Thus with Japanese financial and technical assistance whole of India is going to be economically energized and will result in the new age of economic revival of the country. This will be akin to Japanese assistance to China in early eighties and nineties, when the Japanese industry taking advantages of favorable government policies, made whole of China as its manufacturing base and helped China emerge as economic giant.
Now the ongoing tension between Japan and China over Senkaku islands has resulted in a change of mindset in Japanese business and political class towards China and they are in lookout for an alternative investment destination and economic partnership. It is for India to offer similar investment and business climate to the Japanese companies so that they develop permanent interests in India.
Deep linkages in economic sector will create favorable ground for the Japanese strategic community to establish long term relationship of partnership with India. The economic relationship cannot flourish unless India has sufficient energy supplies. India has been seeking cooperation with Japan in the nuclear energy sector and this is now considered as a test case for India-Japan relationships.
While visiting Tokyo only ten days after Chinese PM’s visit to India, the Indian Prime Minister made a very significant remark to the Japanese audience, “India’s relations with Japan are important not only for our economic development, but also because we see Japan as a natural and indispensable partner in our quest for stability and peace in the vast region in Asia that is washed by the Pacific and Indian Oceans.”
When we look at the ongoing Chinese aggressiveness in the South and East China Sea to which the Japanese are the prime target, Manmohan Singh’s another remark reveals the mindset of the Indian strategic establishment, “We have shared interests in maritime security and we face similar challenges to our energy security. There are strong synergies between our economies, which need an open, rule-based international trading system to prosper. Together, we seek a new architecture for the United Nations Security Council. In recent years, our political and security cooperation has gained in salience. Japan is the only partner with whom we have a 2-plus-2 Dialogue between the Foreign and Defence Ministries. We have also begun bilateral exercises with the Japanese Maritime Self Defence Forces.”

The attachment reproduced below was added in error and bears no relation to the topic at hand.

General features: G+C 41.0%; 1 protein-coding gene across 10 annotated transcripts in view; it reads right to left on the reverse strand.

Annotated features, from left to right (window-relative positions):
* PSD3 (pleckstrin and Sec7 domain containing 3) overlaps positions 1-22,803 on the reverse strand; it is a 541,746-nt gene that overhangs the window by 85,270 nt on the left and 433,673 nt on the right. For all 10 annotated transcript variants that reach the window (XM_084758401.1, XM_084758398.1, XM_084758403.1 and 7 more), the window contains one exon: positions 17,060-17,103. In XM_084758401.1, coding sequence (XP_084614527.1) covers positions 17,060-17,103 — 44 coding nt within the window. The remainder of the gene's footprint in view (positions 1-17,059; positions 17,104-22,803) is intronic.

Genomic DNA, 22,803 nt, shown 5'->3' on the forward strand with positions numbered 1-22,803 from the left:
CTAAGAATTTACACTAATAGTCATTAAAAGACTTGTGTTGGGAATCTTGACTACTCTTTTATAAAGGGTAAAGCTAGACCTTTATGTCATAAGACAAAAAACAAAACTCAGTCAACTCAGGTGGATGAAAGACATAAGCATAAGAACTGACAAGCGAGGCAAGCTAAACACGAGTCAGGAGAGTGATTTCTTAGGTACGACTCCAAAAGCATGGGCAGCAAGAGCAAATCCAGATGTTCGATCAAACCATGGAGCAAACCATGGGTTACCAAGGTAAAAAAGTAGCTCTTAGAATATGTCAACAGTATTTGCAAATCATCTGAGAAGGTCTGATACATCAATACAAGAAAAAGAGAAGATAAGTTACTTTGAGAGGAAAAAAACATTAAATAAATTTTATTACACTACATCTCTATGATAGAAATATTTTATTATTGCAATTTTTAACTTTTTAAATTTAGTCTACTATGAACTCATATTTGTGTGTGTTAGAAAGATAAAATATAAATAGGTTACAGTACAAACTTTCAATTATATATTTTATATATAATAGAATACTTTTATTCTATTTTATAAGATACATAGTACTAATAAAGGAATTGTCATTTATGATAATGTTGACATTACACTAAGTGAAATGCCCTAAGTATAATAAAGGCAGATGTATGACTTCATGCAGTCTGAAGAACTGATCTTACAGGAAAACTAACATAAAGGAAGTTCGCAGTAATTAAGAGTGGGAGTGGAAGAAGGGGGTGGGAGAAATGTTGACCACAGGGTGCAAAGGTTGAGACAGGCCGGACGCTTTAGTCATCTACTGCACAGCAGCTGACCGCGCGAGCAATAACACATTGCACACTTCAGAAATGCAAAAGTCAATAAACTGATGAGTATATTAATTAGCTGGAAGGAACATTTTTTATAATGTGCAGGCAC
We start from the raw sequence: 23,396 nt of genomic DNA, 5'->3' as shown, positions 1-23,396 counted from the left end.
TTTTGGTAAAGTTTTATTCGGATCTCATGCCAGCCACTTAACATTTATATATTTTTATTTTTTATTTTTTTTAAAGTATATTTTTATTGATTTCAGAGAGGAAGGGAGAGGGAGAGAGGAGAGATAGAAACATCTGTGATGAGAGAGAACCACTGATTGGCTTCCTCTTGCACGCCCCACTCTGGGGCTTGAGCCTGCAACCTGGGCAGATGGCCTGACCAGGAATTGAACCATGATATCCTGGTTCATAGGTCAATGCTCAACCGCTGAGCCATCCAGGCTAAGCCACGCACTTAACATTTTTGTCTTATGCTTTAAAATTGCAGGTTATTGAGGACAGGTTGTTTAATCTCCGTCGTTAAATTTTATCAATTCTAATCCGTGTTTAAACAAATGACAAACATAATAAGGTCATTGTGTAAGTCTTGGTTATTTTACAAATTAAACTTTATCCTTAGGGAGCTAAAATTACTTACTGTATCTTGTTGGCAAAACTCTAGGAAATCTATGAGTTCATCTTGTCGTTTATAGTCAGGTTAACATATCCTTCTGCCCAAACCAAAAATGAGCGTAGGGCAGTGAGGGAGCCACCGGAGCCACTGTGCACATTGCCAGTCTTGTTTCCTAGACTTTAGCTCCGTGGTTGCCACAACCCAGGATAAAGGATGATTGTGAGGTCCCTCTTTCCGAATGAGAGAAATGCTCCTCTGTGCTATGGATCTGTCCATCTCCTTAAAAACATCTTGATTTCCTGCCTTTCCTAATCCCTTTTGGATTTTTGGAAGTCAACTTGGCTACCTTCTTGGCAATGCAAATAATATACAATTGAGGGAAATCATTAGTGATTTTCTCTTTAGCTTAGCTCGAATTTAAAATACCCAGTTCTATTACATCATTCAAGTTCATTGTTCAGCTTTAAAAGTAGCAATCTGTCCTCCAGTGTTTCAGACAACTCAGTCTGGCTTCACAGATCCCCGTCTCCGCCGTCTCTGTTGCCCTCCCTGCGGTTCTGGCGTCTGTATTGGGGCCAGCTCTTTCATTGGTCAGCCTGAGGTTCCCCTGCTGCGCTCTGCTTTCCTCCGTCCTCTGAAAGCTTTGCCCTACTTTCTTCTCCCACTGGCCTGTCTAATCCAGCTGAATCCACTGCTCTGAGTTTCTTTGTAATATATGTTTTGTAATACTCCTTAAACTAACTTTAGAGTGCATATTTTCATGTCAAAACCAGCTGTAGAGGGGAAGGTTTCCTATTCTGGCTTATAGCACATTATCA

The domestic sensitivities in Japan on nuclear issues are preventing the Japanese government from concluding the civil nuclear energy cooperation agreement. However, the green signal given to resume the dialogue on this issue is a positive signal that Japanese government is serious in finalizing this deal with India, which in long run will also benefit the Japanese economy.
The Joint Statement issued after the last visit of Indian Prime Minister Manmohan Singh to Tokyo has given a clear indication of the Japanese government’s desire to conclude this agreement as soon as possible.
The joint statement issued after the May 2013 visit, expresses the Japanese government support for India’s membership to the four export control regimes, the NSG, Wassenar Arrangement, Australia Group and the MTCR.
Inspite of India not putting its seal on the NPT, the Japanese government’s approval for India’s membership to these export control regimes has been made possible by return to power of the Liberal Democratic Party headed by Shinzo Abe in December 2012, who has steadfastly promoted deeper strategic partnership between India and Japan.
With China in mind, the two countries have been promoting each other’s interests in maritime area and by deciding to organize the joint maritime exercise in near future and to sell its amphibious plane, Japan has sent a strong signal to China that India will emerge as its more reliable and strong partner not only in the economic field but also in the strategic arena.